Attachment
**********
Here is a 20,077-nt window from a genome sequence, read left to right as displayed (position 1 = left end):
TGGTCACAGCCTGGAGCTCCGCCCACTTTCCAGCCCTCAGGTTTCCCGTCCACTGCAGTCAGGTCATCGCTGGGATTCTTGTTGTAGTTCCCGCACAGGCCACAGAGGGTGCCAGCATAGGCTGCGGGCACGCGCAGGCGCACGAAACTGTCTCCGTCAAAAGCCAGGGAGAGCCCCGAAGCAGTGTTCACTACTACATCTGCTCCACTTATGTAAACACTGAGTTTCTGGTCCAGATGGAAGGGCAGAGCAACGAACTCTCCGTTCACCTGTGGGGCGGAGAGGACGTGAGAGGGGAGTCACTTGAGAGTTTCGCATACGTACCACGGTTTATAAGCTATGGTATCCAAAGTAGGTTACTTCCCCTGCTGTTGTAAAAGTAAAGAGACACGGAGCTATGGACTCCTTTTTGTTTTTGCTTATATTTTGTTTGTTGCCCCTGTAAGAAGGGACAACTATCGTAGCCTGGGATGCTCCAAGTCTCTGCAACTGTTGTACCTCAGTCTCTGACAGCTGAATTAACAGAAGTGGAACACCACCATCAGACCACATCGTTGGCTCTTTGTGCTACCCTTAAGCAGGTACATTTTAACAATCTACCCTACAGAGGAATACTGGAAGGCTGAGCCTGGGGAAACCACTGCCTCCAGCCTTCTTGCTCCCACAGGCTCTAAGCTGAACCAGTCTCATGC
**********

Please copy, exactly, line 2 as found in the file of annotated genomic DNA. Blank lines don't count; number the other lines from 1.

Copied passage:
TGGTCACAGCCTGGAGCTCCGCCCACTTTCCAGCCCTCAGGTTTCCCGTCCACTGCAGTCAGGTCATCGCTGGGATTCTTGTTGTAGTTCCCGCACAGGCCACAGAGGGTGCCAGCATAGGCTGCGGGCACGCGCAGGCGCACGAAACTGTCTCCGTCAAAAGCCAGGGAGAGCCCCGAAGCAGTGTTCACTACTACATCTGCTCCACTTATGTAAACACTGAGTTTCTGGTCCAGATGGAAGGGCAGAGCAACGAACTCTCCGTTCACCTGTGGGGCGGAGAGGACGTGAGAGGGGAGTCACTTGAGAGTTTCGCATACGTACCACGGTTTATAAGCTATGGTATCCAAAGTAGGTTACTTCCCCTGCTGTTGTAAAAGTAAAGAGACACGGAGCTATGGACTCCTTTTTGTTTTTGCTTATATTTTGTTTGTTGCCCCTGTAAGAAGGGACAACTATCGTAGCCTGGGATGCTCCAAGTCTCTGCAACTGTTGTACCTCAGTCTCTGACAGCTGAATTAACAGAAGTGGAACACCACCATCAGACCACATCGTTGGCTCTTTGTGCTACCCTTAAGCAGGTACATTTTAACAATCTACCCTACAGAGGAATACTGGAAGGCTGAGCCTGGGGAAACCACTGCCTCCAGCCTTCTTGCTCCCACAGGCTCTAAGCTGAACCAGTCTCATGC